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Has the focus changed?


comfortablynumb63
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My caching team, consisting of young 'uns ranging from age 6 to age 14 have recently started our geocaching adventures again. We are fortunate that there are one or two fellow cachers that have placed some great geocaches in our community, but we recently have completed all within our city limits.

 

Now, we have been moving out and caching for a variety of hides within the Kansas City metro area. What we have encountered is geocaches that are so well-concealed, that 14 sets of eyes cannot locate them.

 

When we first joined geocaching.com, the majority of caches were well placed, well hidden, but were found somewhat adventurously by the kids who we take. Now, we deal with disappointed spirits to the point where they only hesitantly participate in geocaches.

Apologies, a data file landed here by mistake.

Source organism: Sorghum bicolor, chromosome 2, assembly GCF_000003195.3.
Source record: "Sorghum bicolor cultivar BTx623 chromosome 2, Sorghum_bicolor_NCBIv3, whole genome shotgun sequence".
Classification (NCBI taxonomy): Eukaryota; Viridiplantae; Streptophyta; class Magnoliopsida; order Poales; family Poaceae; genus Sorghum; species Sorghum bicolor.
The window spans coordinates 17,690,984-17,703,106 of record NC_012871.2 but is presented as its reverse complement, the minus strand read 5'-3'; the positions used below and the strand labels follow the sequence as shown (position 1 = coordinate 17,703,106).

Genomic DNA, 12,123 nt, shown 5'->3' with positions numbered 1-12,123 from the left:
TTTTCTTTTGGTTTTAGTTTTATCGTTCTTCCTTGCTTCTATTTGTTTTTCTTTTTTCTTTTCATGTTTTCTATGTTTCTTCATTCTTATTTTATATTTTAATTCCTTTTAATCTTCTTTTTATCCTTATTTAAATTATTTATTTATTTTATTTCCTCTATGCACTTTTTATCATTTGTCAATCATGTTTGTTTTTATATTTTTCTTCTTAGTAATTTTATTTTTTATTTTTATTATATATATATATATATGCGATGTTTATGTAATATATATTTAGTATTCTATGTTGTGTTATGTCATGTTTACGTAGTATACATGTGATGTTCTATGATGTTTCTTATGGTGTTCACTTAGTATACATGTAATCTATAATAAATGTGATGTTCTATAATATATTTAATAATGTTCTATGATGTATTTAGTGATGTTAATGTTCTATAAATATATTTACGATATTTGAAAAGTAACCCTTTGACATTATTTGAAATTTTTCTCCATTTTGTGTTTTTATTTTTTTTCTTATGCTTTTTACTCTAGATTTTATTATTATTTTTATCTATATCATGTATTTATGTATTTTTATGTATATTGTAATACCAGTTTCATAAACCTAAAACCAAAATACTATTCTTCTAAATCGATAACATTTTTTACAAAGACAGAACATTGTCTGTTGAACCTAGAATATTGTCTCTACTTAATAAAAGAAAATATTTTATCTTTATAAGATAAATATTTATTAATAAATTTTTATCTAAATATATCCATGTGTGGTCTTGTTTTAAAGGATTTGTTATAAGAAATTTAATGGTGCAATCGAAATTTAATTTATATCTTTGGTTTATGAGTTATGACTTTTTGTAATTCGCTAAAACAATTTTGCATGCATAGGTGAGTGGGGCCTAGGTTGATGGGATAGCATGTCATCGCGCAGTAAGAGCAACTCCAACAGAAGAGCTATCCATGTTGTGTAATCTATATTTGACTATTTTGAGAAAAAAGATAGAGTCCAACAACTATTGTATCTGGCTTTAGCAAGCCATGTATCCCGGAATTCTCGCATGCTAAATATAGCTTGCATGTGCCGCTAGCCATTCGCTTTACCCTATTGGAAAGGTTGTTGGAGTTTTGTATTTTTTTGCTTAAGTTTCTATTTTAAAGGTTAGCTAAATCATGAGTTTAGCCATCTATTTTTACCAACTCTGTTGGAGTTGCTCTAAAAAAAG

Has the philosophy of geocaching changed to where it is the "hider's" goal to make their caches as difficult as possible. The majority of the caches have now become "micro" or "nano," which isn't very rewarding for our younger participants.

 

I'm just curious if this is the new trend, or is it unique to the KC area?

 

Any feedback would be appreciated.

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My caching team, consisting of young 'uns ranging from age 6 to age 14 have recently started our geocaching adventures again. We are fortunate that there are one or two fellow cachers that have placed some great geocaches in our community, but we recently have completed all within our city limits.

 

Now, we have been moving out and caching for a variety of hides within the Kansas City metro area. What we have encountered is geocaches that are so well-concealed, that 14 sets of eyes cannot locate them.